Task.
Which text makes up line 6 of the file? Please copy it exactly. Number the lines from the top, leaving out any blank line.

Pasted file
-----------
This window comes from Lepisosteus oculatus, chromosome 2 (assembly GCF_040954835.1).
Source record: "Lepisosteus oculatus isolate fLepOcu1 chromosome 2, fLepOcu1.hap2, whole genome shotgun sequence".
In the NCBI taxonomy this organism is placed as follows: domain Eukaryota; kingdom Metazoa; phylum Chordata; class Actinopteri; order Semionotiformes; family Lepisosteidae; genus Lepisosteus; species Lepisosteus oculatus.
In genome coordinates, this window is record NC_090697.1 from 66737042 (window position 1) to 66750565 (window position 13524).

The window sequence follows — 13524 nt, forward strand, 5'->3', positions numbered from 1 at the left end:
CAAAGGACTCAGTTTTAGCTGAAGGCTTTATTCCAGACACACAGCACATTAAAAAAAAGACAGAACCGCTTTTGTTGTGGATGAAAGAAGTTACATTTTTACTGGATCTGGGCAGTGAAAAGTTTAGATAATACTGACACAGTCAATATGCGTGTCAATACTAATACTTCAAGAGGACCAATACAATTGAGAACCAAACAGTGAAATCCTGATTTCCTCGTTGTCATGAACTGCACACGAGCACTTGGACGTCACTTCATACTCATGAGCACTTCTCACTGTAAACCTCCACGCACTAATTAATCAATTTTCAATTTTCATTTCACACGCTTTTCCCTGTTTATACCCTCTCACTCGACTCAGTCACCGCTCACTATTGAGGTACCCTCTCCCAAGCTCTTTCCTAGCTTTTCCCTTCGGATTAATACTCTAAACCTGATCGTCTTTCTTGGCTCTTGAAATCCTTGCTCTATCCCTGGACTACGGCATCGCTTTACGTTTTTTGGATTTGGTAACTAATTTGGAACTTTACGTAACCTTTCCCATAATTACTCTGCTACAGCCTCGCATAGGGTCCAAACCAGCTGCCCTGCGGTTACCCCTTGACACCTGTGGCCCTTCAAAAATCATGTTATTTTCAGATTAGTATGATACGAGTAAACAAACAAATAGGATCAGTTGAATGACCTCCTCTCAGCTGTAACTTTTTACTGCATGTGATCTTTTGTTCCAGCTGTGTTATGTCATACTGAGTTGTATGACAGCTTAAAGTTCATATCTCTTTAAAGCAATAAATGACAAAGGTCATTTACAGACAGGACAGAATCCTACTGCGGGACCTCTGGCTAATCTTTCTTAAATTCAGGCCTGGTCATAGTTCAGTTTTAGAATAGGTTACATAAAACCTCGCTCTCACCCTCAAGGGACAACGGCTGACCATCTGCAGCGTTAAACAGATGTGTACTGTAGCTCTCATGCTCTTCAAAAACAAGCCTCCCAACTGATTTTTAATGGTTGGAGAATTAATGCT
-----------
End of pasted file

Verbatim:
CAAAGGACTCAGTTTTAGCTGAAGGCTTTATTCCAGACACACAGCACATTAAAAAAAAGACAGAACCGCTTTTGTTGTGGATGAAAGAAGTTACATTTTTACTGGATCTGGGCAGTGAAAAGTTTAGATAATACTGACACAGTCAATATGCGTGTCAATACTAATACTTCAAGAGGACCAATACAATTGAGAACCAAACAGTGAAATCCTGATTTCCTCGTTGTCATGAACTGCACACGAGCACTTGGACGTCACTTCATACTCATGAGCACTTCTCACTGTAAACCTCCACGCACTAATTAATCAATTTTCAATTTTCATTTCACACGCTTTTCCCTGTTTATACCCTCTCACTCGACTCAGTCACCGCTCACTATTGAGGTACCCTCTCCCAAGCTCTTTCCTAGCTTTTCCCTTCGGATTAATACTCTAAACCTGATCGTCTTTCTTGGCTCTTGAAATCCTTGCTCTATCCCTGGACTACGGCATCGCTTTACGTTTTTTGGATTTGGTAACTAATTTGGAACTTTACGTAACCTTTCCCATAATTACTCTGCTACAGCCTCGCATAGGGTCCAAACCAGCTGCCCTGCGGTTACCCCTTGACACCTGTGGCCCTTCAAAAATCATGTTATTTTCAGATTAGTATGATACGAGTAAACAAACAAATAGGATCAGTTGAATGACCTCCTCTCAGCTGTAACTTTTTACTGCATGTGATCTTTTGTTCCAGCTGTGTTATGTCATACTGAGTTGTATGACAGCTTAAAGTTCATATCTCTTTAAAGCAATAAATGACAAAGGTCATTTACAGACAGGACAGAATCCTACTGCGGGACCTCTGGCTAATCTTTCTTAAATTCAGGCCTGGTCATAGTTCAGTTTTAGAATAGGTTACATAAAACCTCGCTCTCACCCTCAAGGGACAACGGCTGACCATCTGCAGCGTTAAACAGATGTGTACTGTAGCTCTCATGCTCTTCAAAAACAAGCCTCCCAACTGATTTTTAATGGTTGGAGAATTAATGCT